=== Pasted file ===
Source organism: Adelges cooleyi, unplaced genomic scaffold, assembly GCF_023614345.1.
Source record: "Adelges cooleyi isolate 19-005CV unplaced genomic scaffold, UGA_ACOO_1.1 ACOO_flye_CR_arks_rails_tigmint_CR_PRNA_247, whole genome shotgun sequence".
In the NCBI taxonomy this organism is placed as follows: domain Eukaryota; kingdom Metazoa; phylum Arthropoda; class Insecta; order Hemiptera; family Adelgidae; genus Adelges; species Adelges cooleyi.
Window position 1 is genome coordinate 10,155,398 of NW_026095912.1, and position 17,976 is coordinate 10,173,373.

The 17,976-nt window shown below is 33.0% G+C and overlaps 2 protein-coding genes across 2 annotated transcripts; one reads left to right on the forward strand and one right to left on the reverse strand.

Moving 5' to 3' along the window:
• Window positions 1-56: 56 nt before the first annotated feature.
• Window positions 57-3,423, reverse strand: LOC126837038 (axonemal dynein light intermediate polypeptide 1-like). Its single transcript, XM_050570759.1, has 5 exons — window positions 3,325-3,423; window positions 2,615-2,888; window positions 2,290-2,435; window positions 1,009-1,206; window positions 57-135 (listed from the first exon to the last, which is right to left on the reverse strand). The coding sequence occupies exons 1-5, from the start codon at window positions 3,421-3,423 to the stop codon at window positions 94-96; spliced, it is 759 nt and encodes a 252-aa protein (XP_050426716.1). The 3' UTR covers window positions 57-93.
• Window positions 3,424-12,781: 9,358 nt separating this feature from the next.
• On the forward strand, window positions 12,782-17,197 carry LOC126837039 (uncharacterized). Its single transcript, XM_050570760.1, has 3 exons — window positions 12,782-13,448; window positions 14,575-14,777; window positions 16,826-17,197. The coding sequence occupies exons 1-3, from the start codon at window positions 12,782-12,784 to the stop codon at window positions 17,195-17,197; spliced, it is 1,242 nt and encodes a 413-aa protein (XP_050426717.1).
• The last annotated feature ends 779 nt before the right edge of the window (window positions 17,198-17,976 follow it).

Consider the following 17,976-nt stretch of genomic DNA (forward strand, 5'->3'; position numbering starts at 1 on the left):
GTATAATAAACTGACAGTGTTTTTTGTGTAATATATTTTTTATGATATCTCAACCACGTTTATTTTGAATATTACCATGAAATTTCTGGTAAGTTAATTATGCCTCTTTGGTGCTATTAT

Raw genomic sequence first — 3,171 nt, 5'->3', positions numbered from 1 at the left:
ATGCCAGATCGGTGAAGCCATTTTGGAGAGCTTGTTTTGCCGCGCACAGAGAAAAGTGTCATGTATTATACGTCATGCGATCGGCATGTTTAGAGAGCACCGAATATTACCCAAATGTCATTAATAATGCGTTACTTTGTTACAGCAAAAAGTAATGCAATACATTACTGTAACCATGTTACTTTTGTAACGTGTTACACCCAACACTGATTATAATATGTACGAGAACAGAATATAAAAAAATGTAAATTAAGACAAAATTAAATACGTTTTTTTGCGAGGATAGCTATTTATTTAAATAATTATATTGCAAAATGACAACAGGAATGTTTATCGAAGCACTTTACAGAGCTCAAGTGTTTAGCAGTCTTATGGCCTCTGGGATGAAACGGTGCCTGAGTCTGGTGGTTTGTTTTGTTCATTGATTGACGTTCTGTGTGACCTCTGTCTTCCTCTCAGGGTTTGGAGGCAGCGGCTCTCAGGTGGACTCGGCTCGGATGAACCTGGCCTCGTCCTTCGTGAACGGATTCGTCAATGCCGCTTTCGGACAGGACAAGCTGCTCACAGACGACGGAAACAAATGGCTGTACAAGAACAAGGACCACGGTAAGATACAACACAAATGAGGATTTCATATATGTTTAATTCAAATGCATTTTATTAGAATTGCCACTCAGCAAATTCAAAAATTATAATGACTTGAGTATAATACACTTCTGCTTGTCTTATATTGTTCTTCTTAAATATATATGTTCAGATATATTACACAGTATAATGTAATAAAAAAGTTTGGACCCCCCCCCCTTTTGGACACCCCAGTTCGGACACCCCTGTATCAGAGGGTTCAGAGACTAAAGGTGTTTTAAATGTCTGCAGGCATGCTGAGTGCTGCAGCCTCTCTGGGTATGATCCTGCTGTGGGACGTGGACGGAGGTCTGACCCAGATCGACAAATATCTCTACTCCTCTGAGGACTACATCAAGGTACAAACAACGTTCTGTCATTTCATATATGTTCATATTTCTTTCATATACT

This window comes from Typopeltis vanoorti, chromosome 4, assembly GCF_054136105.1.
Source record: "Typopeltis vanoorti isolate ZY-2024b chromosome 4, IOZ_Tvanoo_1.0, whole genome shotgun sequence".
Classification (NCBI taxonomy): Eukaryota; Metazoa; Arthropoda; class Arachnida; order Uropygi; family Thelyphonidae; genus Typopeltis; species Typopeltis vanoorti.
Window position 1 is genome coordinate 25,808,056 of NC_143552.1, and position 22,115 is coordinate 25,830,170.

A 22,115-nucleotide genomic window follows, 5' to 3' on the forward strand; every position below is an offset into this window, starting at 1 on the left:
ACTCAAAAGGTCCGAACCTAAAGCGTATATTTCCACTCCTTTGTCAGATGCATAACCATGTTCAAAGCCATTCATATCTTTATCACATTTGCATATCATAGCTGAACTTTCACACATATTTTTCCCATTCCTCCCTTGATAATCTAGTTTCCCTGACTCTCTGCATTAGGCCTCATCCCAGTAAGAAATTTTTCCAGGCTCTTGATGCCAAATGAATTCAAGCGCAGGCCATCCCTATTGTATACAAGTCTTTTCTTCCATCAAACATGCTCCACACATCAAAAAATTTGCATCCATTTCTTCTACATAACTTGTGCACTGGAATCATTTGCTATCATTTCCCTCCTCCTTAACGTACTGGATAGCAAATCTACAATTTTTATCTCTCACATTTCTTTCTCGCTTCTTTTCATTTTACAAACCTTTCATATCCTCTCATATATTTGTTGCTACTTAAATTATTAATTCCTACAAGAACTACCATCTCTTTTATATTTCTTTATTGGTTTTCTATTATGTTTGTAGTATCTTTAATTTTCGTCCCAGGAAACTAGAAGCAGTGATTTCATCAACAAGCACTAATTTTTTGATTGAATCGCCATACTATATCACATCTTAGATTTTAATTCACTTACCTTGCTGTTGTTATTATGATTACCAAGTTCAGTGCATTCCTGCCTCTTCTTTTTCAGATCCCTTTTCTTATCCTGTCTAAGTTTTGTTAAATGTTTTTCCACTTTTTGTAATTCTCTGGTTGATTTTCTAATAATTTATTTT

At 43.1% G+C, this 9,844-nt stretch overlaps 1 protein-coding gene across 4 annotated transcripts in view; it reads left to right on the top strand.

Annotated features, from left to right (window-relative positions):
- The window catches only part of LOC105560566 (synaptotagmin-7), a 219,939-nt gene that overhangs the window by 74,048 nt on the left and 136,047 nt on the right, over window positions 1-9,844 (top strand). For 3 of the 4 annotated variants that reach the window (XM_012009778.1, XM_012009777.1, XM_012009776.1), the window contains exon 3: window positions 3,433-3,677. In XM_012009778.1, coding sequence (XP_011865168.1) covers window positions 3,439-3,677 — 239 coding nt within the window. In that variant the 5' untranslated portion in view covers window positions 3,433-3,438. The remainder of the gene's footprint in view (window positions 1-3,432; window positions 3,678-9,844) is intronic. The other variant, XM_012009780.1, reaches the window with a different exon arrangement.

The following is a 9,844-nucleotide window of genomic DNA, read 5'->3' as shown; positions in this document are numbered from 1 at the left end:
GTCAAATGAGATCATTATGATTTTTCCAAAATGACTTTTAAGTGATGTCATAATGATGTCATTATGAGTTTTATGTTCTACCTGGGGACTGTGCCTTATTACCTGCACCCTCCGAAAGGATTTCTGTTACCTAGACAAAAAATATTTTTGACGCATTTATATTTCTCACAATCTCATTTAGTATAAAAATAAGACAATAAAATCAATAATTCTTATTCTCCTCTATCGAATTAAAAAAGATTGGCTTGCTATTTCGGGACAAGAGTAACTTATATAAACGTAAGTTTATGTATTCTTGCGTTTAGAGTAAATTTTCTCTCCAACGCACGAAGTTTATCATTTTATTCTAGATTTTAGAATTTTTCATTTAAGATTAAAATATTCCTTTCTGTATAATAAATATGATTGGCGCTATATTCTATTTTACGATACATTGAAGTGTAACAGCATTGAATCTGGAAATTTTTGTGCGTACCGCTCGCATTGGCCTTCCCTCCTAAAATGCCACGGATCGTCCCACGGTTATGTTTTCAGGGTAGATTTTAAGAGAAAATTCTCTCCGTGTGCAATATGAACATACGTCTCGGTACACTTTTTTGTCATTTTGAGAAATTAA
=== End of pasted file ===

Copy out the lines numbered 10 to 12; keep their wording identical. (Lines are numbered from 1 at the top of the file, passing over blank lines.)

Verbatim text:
• On the forward strand, window positions 12,782-17,197 carry LOC126837039 (uncharacterized). Its single transcript, XM_050570760.1, has 3 exons — window positions 12,782-13,448; window positions 14,575-14,777; window positions 16,826-17,197. The coding sequence occupies exons 1-3, from the start codon at window positions 12,782-12,784 to the stop codon at window positions 17,195-17,197; spliced, it is 1,242 nt and encodes a 413-aa protein (XP_050426717.1).
• The last annotated feature ends 779 nt before the right edge of the window (window positions 17,198-17,976 follow it).

Consider the following 17,976-nt stretch of genomic DNA (forward strand, 5'->3'; position numbering starts at 1 on the left):